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The Ear-Maker And The Mould-Mender - Poem by Jean De La Fontaine
WHEN William went from home (a trader styled):
Six months his better half he left with child,
A simple, comely, modest, youthful dame,
Whose name was Alice; from Champaign she came.
Her neighbour Andrew visits now would pay;
With what intention, needless 'tis to say:
A master who but rarely spread his net,
But, first or last, with full success he met;
And cunning was the bird that 'scaped his snare;
Without surrendering a feather there.
QUITE raw was Alice; for his purpose fit;
Not overburdened with a store of wit;
Of this indeed she could not be accused,
And Cupid's wiles by her were never used;
Poor lady, all with her was honest part,
And naught she knew of stratagem or art.
HER husband then away, and she alone,
This neighbour came, and in a whining tone,
To her observed, when compliments were o'er:--
I'm all astonishment, and you deplore,
To find that neighbour William's gone from hence,
And left your child's completing in suspense,
Which now you bear within, and much I fear,
That when 'tis born you'll find it wants an ear.
Your looks sufficiently the fact proclaim,
For many instances I've known the same.
Good heav'ns! replied the lady in a fright;
What say you, pray?--the infant won't be right!
Shall I be mother to a one-eared child?
And know you no relief that's certain styled?
Oh yes, there is, rejoined the crafty knave,
From such mishap I can the baby save;
Yet solemnly I vow, for none but you
I'd undertake the toilsome job to do.
The ills of others, if I may be plain,
Except your husband's, never give me pain;
But him I'd serve for ever, while I've breath;
To do him good I'd e'en encounter death.
Now let us see, without more talk or fears,
If I know how to forge the bantling ears.
Remember, cried the wife, to make them like.
Leave that to me, said he, I'll justly strike.
Then he prepared for work; the dame gave way;
Not difficult she proved:--well pleased she lay;
Philosophy was never less required,
And Andrew's process much the fair admired,
Who, to his work extreme attention paid;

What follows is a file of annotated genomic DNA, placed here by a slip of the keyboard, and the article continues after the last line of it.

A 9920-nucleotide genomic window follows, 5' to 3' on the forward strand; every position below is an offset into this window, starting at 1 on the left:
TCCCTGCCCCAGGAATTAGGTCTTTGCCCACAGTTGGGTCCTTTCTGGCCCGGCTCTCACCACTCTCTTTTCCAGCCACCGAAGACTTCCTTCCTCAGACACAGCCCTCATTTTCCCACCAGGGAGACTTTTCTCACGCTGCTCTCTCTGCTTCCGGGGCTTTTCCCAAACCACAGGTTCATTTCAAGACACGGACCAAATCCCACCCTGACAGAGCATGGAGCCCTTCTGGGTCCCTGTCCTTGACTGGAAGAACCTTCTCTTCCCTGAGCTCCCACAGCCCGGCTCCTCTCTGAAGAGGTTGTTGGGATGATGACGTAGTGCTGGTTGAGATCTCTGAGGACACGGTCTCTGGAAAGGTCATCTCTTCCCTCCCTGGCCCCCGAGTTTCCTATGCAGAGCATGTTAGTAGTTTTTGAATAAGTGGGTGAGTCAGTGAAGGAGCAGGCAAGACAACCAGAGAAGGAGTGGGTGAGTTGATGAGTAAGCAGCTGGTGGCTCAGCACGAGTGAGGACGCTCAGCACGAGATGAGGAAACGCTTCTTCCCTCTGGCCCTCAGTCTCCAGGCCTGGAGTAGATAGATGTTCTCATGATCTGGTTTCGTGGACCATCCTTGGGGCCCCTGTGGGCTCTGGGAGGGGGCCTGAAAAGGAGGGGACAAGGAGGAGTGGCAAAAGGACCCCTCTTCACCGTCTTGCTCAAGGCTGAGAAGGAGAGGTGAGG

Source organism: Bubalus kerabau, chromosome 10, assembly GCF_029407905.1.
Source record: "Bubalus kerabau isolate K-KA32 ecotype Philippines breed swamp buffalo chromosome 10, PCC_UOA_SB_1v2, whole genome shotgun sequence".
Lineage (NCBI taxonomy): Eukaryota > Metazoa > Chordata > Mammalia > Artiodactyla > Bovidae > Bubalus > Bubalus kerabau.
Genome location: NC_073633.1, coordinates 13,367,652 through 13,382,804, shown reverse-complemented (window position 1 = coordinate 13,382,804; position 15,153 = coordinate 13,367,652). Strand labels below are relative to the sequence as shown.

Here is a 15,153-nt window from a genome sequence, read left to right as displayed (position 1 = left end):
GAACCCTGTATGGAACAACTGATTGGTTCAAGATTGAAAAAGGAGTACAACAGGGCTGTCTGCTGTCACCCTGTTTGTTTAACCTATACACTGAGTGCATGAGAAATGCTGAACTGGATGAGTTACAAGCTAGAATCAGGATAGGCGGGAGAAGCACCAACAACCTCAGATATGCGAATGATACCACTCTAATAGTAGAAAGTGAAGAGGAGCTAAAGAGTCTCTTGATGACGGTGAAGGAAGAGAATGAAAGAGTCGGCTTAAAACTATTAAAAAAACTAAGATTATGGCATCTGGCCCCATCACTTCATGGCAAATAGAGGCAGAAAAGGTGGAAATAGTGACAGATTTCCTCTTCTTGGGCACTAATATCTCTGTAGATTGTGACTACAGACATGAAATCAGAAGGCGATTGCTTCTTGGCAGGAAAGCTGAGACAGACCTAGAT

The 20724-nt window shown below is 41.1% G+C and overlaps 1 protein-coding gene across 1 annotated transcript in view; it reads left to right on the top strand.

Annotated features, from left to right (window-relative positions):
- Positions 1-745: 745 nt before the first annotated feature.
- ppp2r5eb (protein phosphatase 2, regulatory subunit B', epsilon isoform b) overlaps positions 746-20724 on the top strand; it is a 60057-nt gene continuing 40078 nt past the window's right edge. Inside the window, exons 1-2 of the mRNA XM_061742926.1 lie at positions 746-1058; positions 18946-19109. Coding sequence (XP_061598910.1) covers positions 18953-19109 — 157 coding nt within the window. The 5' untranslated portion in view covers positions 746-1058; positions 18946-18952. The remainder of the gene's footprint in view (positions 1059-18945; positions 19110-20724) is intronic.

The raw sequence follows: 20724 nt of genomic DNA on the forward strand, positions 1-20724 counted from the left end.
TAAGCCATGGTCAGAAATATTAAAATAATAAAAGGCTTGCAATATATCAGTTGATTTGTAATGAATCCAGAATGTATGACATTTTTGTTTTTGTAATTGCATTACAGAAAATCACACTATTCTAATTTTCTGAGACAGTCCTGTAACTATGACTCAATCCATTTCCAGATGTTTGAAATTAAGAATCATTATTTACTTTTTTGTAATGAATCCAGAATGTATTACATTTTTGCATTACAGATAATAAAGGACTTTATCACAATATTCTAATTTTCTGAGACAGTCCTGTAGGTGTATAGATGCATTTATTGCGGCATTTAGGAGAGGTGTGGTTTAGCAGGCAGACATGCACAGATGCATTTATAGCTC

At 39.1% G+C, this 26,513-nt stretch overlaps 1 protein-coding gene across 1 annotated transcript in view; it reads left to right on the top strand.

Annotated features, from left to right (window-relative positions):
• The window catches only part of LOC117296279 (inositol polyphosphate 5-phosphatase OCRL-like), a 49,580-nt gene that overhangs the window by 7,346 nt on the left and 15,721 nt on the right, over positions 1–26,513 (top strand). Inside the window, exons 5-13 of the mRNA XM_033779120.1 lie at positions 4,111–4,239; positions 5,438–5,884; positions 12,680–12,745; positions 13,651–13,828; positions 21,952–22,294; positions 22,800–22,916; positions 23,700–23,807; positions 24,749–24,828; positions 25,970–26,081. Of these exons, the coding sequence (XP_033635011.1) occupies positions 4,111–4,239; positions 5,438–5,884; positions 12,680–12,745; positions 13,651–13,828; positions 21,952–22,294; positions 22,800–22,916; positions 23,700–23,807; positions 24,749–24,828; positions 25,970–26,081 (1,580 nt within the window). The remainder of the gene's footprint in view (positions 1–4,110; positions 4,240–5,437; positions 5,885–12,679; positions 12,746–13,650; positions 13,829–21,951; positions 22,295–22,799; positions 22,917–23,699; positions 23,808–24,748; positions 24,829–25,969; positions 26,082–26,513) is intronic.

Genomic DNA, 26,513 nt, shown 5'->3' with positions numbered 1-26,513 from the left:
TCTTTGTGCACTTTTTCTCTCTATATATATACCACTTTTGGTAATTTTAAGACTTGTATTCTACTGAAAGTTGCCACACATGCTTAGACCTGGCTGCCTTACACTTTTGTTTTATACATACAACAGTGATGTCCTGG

'Twas now a tendon; then a fold he made,
Or cartilage, of which he formed enough,
And all without complaining of the stuff.
To-morrow we will polish it, said he:
Then in perfection soon the whole will be;
And from repeating this so oft, you'll get
As perfect issue as was ever met.
I'm much obliged to you, the wife replied,
A friend is good in whom we may confide.
NEXT day, when tardy Time had marked the hour;
That Andrew hoped again to use his pow'r,
He was not plunged in sleep, but briskly flew,
His purpose with the charmer to pursue.
Said he, all other things aside I've laid,
This ear to finish, and to lend you aid.
And I, the dame replied, was on the eve,
To send and beg you not the job to leave;
Above stairs let us go:--away they ran,
And quickly recommenced as they began.
The work so oft was smoothed, that Alice showed
Some scruples lest the ear he had bestowed
Should do too much, and to the wily wight,
She said, so little you the labour slight,
'Twere well if ears no more than two appear;
Of that, rejoined the other, never fear;
I've guarded thoroughly against defects,
Mistake like that shall ne'er your senses vex.
THE ear howe'er was still in hand the same,
When from his journey home the husband came.
Saluted Alice, who with anxious look,
Exclaimed,--your work how finely you forsook,
And, but for neighbour Andrew's kindness here,
Our child would incomplete have been--an ear,
I could not let a thing remain like this,
And Andrew would not be to friends remiss,
But, worthy man, he left his thriving trade,
And for the babe a proper ear has made.
THE husband, not conceiving how his wife,
Could be so weak and ignorant of life,
The circumstances made her fully tell,
Repeat them o'er and on each action dwell.
Enraged at length, a pistol by the bed
He seized and swore at once he'd shoot her dead.
The belle with tears replied, howe'er she'd swerved,
Such cruel treatment never she deserved.
Her innocence, and simple, gentle way,
At length appeared his frantick rage to lay.
What injury, continued she, is done?
The strictest scrutiny I would not shun;
Your goods and money, ev'ry thing is right;
And Andrew told me, nothing he would slight;
That you would find much more than you could want;
And this I hope to me you'll freely grant;
If falsehood I advance, my life I'll lose;
Your equity, I trust, will me excuse.
A LITTLE cooled, then William thus replied,
We'll say no more; you have been drawn aside;
What passed you fancied acting for the best,
And I'll consent to put the thing at rest;
To nothing good such altercations tend;
I've but a word: to that attention lend;
Contrive to-morrow that I here entrap